Recently, Elizabeth and Brayden have drawn attention to the institutional position of organizational sociology. Three pertinent facts:
- A lot of organizational sociologists have moved to b-schools.
- The major orgtheory/b-school journal, ASQ, rarely publishes people in sociology programs.*
- The dominance of institutional theory
When I look at these trends, I see two things. One, orgtheory has market value. A low budget discipline like sociology simply won’t retain people. Two, I think there is a “thinning” that is occurring in orgtheory. While orgtheory remains vibrant, it is now, in sociology, a field that has jettisoned much of its heritage. Sociologists have gravitated toward big structural theories, like institutionalism, networks, and ecology (the big three, as Heather might say). But what happened to the rest? Why don’t sociologists care about Carnegie school theory? Why have people stopped working on Blau style middle level theory? Human relations?
The answer is not clear to me. One culprit might be the journal system. To succeed in sociology at the higher levels, you need fast publication in two or three journals and it’s probably easier to just work on well established variables/processes (diffusion/density/networks). I certainly did that and I freely admit that I’d be unemployed if I tried to hatch new variables. Second, there might simply be a new division of labor in academia. The “sociology of organizations” now simply means structural analysis. An “b-school orgtheory” means other features of orgs, like performance, that sociologists care less about.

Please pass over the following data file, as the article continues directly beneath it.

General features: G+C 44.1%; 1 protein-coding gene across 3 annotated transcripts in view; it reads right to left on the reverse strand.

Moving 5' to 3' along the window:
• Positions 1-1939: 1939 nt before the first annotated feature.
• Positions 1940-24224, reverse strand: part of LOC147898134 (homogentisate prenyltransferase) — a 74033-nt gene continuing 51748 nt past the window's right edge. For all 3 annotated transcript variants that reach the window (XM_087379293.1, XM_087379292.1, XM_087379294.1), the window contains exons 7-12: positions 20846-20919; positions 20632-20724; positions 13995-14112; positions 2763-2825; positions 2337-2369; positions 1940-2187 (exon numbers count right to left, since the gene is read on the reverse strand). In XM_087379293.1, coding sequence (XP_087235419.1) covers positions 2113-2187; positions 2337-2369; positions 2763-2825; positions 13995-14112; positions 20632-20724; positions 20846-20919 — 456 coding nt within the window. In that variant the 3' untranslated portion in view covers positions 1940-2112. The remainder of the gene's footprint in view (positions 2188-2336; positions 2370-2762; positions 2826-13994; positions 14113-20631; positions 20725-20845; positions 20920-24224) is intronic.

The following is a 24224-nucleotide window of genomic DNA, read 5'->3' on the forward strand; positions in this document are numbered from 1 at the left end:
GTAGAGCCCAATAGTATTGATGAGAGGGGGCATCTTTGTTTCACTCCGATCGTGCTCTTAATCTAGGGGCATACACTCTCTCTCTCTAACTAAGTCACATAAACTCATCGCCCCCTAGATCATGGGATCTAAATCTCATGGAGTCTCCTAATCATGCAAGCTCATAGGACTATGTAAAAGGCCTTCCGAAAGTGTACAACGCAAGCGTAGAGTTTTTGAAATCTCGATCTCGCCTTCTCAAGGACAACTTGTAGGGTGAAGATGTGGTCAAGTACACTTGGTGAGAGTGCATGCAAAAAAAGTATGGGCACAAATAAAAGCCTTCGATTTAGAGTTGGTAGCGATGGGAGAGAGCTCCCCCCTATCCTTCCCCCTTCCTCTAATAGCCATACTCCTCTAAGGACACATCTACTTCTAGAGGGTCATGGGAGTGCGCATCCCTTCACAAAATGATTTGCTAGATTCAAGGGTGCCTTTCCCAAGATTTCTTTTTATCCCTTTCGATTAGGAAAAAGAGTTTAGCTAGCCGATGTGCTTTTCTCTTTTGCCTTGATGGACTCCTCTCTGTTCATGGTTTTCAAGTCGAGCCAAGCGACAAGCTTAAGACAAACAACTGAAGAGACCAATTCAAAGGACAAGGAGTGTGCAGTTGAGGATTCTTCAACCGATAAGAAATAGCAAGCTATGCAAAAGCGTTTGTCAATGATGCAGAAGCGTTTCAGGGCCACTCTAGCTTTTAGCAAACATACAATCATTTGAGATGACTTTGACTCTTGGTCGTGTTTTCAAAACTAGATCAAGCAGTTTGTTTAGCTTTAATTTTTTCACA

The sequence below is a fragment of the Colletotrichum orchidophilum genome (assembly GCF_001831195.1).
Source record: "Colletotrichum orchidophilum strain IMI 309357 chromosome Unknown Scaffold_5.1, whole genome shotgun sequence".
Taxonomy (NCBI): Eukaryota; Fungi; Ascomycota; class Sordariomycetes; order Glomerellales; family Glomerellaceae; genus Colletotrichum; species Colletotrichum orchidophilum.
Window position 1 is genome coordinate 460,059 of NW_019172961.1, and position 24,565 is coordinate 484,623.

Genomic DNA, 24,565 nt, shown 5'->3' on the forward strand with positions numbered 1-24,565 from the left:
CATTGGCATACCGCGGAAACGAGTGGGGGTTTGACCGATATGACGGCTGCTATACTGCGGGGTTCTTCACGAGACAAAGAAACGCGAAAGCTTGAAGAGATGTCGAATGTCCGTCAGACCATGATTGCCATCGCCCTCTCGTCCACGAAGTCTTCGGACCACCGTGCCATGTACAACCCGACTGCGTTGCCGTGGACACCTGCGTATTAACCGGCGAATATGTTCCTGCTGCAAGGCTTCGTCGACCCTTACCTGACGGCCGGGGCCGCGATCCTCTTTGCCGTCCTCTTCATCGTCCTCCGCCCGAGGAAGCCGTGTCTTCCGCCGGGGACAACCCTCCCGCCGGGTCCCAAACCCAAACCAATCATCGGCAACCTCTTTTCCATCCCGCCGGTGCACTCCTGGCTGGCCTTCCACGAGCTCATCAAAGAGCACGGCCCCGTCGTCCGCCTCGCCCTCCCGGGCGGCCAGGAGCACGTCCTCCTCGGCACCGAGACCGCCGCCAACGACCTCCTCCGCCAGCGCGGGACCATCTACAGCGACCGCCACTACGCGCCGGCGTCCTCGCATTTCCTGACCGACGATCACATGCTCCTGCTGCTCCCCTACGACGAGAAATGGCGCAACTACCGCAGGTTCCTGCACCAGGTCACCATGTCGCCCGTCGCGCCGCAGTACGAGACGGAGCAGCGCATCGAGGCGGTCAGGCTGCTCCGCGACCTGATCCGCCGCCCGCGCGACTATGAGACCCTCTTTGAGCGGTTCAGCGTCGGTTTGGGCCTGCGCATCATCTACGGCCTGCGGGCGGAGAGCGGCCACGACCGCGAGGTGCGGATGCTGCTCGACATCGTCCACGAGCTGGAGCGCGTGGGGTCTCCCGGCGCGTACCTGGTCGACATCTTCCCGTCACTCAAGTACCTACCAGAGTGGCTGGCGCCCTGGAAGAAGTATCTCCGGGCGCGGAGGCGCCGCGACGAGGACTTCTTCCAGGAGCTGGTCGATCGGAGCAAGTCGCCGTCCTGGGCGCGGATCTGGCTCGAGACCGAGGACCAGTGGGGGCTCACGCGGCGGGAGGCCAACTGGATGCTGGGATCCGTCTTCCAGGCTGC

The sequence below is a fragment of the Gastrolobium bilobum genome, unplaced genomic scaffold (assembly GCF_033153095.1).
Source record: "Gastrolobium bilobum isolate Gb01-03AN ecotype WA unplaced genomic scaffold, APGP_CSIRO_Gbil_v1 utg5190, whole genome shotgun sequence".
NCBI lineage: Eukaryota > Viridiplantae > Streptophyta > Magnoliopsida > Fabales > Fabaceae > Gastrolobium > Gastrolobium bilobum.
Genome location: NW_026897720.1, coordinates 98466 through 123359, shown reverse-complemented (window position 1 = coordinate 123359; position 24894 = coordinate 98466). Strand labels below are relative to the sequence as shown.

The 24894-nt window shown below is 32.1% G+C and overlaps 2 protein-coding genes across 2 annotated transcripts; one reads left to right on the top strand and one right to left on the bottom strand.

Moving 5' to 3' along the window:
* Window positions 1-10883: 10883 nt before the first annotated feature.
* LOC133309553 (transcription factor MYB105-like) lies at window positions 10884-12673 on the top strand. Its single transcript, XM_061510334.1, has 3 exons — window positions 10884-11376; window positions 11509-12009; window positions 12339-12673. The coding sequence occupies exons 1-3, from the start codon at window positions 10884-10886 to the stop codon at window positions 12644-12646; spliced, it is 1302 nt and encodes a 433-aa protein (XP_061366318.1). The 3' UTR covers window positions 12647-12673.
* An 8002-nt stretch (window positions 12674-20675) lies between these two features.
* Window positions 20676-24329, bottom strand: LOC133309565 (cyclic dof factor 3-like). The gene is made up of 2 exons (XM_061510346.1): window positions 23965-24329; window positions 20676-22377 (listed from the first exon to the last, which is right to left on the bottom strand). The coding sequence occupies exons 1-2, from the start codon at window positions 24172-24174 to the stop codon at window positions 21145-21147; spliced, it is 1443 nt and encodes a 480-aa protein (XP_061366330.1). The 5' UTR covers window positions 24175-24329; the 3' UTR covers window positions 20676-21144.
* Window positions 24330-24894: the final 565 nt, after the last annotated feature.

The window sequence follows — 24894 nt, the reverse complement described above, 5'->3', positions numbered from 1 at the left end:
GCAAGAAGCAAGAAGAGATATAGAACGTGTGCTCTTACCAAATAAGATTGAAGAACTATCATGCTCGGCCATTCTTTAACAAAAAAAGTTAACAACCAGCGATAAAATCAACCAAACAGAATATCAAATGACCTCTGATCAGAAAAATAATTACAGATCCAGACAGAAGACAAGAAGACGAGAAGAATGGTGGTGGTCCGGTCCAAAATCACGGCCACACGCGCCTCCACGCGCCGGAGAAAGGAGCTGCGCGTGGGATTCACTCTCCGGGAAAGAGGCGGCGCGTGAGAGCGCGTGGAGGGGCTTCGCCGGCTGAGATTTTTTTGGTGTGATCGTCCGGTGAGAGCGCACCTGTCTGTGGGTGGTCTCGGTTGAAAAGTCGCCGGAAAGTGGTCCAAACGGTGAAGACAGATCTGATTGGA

* That didn’t have to be the case, Don.
So I was toying around with the “future of org theory” line of thought, and started thinking about the past of org theory instead, because that’s so much easier.
In my mind ASQ straddles sociology and business schools, or at least has, historically. I thought that ASQ used to publish a fair number of sociologists and now publishes fewer. I figured that was part of the decline-of-org-theory-in-soc story.
But when I took a look, it turned out (based on a limited, totally nonscientific sample) I had the story totally wrong. There were hardly any sociologists publishing in ASQ 20 years ago, either.
A little data, based on the author bio pages: The last four issues of ASQ had, collectively, 45 authors. One, Olav Sorensen, has a courtesy appointment in sociology. Three — Sorenson, Amanda Sharkey, and Brayden King — have soc PhDs but B-school appointments. That’s it for sociologists. Not all the rest are at B-schools, but they’re not in soc departments either.